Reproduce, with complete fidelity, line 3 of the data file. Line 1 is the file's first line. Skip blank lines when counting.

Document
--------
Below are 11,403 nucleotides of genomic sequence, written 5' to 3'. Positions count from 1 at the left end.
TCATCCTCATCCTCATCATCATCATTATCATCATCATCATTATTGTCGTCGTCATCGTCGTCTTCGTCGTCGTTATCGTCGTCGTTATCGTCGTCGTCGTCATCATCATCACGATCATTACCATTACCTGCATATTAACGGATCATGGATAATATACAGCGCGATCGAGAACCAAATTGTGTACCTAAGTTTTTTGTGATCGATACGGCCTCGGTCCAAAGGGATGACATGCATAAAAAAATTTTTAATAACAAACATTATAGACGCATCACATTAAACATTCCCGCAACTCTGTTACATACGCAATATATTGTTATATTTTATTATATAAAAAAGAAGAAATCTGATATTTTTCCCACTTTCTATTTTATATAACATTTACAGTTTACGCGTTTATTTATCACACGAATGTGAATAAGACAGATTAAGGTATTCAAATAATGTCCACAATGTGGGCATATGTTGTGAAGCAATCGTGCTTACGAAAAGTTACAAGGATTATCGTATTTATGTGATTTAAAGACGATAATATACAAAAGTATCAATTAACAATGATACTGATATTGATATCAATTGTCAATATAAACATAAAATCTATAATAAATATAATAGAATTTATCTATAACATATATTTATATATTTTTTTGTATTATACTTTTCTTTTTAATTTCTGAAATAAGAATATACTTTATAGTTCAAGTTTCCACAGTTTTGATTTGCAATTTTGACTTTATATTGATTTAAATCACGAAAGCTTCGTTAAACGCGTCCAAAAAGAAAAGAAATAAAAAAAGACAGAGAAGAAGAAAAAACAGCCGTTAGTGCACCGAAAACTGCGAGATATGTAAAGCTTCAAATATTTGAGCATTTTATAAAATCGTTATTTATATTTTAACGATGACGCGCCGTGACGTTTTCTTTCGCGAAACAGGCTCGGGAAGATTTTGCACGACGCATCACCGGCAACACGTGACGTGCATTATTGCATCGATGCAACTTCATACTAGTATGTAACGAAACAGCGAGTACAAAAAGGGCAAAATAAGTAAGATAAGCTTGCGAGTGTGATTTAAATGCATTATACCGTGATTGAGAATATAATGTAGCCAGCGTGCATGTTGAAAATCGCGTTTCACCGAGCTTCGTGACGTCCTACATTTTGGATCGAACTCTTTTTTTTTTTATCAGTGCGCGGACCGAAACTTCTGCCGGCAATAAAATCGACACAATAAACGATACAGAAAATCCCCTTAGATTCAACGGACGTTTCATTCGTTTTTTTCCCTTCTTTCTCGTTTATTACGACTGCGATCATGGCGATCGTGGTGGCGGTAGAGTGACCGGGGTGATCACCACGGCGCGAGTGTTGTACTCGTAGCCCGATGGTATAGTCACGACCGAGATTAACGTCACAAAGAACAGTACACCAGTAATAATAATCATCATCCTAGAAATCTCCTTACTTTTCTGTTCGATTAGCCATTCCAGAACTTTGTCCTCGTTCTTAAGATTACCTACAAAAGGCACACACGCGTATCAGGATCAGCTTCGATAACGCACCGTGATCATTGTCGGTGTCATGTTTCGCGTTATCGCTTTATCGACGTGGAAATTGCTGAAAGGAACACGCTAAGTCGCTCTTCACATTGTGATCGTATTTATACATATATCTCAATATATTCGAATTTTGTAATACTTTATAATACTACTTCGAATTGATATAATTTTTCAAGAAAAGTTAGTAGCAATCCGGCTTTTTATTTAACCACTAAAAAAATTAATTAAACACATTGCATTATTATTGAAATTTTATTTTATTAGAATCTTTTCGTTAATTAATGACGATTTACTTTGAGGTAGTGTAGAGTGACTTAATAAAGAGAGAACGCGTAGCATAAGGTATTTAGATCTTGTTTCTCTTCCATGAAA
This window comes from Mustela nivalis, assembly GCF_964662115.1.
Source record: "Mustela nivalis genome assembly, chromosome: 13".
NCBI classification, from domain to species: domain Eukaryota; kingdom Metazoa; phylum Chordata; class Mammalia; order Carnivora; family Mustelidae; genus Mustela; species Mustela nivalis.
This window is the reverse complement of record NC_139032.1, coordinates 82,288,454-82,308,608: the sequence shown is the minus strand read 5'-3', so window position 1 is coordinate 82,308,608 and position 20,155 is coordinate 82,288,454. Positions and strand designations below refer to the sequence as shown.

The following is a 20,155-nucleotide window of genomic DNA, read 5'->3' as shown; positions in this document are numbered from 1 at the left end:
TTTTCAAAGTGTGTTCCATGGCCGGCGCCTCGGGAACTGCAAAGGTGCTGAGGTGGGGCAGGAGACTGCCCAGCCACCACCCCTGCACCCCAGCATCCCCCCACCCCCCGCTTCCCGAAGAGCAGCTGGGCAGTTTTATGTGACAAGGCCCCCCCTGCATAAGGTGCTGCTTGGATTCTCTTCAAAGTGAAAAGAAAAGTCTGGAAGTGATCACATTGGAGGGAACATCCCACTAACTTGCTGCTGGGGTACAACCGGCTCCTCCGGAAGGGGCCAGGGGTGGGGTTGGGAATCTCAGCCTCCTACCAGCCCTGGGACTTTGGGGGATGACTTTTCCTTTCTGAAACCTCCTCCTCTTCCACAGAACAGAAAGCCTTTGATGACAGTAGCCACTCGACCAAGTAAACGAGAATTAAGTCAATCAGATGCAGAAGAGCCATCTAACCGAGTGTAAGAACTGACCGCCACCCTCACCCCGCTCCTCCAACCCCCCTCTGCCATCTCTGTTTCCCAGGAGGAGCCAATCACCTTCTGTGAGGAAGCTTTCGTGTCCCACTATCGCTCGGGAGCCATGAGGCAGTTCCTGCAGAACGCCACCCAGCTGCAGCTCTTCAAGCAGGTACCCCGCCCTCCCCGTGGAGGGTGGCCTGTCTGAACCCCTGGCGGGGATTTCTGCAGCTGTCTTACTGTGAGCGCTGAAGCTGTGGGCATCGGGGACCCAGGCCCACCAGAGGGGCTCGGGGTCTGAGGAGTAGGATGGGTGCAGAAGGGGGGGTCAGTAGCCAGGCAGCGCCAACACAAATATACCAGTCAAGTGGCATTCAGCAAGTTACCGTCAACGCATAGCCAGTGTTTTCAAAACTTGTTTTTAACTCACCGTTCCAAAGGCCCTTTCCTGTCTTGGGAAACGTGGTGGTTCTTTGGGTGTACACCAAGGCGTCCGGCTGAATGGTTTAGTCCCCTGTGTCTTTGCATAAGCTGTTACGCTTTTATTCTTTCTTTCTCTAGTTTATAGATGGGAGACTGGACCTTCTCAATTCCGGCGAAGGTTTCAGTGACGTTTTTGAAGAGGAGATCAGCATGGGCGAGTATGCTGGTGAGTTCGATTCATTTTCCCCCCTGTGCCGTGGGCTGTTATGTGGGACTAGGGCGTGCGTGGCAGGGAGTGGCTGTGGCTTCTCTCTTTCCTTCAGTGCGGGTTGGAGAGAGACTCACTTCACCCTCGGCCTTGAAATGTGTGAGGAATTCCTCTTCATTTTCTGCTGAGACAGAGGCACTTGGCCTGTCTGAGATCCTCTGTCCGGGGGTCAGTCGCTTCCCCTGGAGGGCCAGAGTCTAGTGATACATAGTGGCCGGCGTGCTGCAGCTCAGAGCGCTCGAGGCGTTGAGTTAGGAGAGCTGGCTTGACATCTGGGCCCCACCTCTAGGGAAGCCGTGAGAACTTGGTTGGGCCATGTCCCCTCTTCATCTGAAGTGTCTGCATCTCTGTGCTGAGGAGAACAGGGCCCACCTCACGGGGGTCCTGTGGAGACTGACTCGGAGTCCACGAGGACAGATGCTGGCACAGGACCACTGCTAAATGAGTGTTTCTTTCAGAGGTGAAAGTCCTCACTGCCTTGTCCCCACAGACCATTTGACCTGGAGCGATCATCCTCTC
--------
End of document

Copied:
This window comes from Mustela nivalis, assembly GCF_964662115.1.